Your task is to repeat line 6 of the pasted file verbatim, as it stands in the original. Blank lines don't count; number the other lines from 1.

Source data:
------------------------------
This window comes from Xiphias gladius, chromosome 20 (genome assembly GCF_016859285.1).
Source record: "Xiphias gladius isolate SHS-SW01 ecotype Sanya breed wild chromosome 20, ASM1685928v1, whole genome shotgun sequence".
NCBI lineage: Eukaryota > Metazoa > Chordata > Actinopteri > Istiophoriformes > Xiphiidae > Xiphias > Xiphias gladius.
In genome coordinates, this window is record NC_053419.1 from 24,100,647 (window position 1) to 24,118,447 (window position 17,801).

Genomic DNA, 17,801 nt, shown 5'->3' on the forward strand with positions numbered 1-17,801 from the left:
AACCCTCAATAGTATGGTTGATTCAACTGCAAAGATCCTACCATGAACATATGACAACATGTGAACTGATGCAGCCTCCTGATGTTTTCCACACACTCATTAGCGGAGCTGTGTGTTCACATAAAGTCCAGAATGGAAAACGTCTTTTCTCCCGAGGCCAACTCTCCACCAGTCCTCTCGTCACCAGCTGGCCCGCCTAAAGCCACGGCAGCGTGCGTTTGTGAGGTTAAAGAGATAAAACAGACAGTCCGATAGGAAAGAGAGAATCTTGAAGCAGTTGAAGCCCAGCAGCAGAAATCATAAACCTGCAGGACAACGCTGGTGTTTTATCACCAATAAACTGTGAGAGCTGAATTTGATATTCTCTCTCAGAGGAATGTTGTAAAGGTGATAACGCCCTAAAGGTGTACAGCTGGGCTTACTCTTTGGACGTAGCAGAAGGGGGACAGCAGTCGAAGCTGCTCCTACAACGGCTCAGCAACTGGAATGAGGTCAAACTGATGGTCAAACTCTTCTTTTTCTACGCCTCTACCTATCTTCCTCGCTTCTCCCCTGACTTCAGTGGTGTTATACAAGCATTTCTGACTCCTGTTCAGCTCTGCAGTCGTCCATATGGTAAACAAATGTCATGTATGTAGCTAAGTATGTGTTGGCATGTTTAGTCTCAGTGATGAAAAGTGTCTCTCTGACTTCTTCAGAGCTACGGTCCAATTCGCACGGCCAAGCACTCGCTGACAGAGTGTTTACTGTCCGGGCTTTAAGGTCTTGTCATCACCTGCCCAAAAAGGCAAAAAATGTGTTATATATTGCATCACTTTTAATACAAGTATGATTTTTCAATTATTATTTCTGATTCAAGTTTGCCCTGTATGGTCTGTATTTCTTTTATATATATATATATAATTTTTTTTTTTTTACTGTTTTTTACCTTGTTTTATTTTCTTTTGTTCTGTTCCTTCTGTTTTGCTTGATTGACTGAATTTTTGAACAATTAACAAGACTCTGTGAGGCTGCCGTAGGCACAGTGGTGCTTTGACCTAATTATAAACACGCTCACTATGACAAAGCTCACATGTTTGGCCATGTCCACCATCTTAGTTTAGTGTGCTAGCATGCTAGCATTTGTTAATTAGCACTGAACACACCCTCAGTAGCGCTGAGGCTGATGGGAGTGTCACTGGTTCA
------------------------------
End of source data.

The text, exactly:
AACCCTCAATAGTATGGTTGATTCAACTGCAAAGATCCTACCATGAACATATGACAACATGTGAACTGATGCAGCCTCCTGATGTTTTCCACACACTCATTAGCGGAGCTGTGTGTTCACATAAAGTCCAGAATGGAAAACGTCTTTTCTCCCGAGGCCAACTCTCCACCAGTCCTCTCGTCACCAGCTGGCCCGCCTAAAGCCACGGCAGCGTGCGTTTGTGAGGTTAAAGAGATAAAACAGACAGTCCGATAGGAAAGAGAGAATCTTGAAGCAGTTGAAGCCCAGCAGCAGAAATCATAAACCTGCAGGACAACGCTGGTGTTTTATCACCAATAAACTGTGAGAGCTGAATTTGATATTCTCTCTCAGAGGAATGTTGTAAAGGTGATAACGCCCTAAAGGTGTACAGCTGGGCTTACTCTTTGGACGTAGCAGAAGGGGGACAGCAGTCGAAGCTGCTCCTACAACGGCTCAGCAACTGGAATGAGGTCAAACTGATGGTCAAACTCTTCTTTTTCTACGCCTCTACCTATCTTCCTCGCTTCTCCCCTGACTTCAGTGGTGTTATACAAGCATTTCTGACTCCTGTTCAGCTCTGCAGTCGTCCATATGGTAAACAAATGTCATGTATGTAGCTAAGTATGTGTTGGCATGTTTAGTCTCAGTGATGAAAAGTGTCTCTCTGACTTCTTCAGAGCTACGGTCCAATTCGCACGGCCAAGCACTCGCTGACAGAGTGTTTACTGTCCGGGCTTTAAGGTCTTGTCATCACCTGCCCAAAAAGGCAAAAAATGTGTTATATATTGCATCACTTTTAATACAAGTATGATTTTTCAATTATTATTTCTGATTCAAGTTTGCCCTGTATGGTCTGTATTTCTTTTATATATATATATATAATTTTTTTTTTTTTACTGTTTTTTACCTTGTTTTATTTTCTTTTGTTCTGTTCCTTCTGTTTTGCTTGATTGACTGAATTTTTGAACAATTAACAAGACTCTGTGAGGCTGCCGTAGGCACAGTGGTGCTTTGACCTAATTATAAACACGCTCACTATGACAAAGCTCACATGTTTGGCCATGTCCACCATCTTAGTTTAGTGTGCTAGCATGCTAGCATTTGTTAATTAGCACTGAACACACCCTCAGTAGCGCTGAGGCTGATGGGAGTGTCACTGGTTCA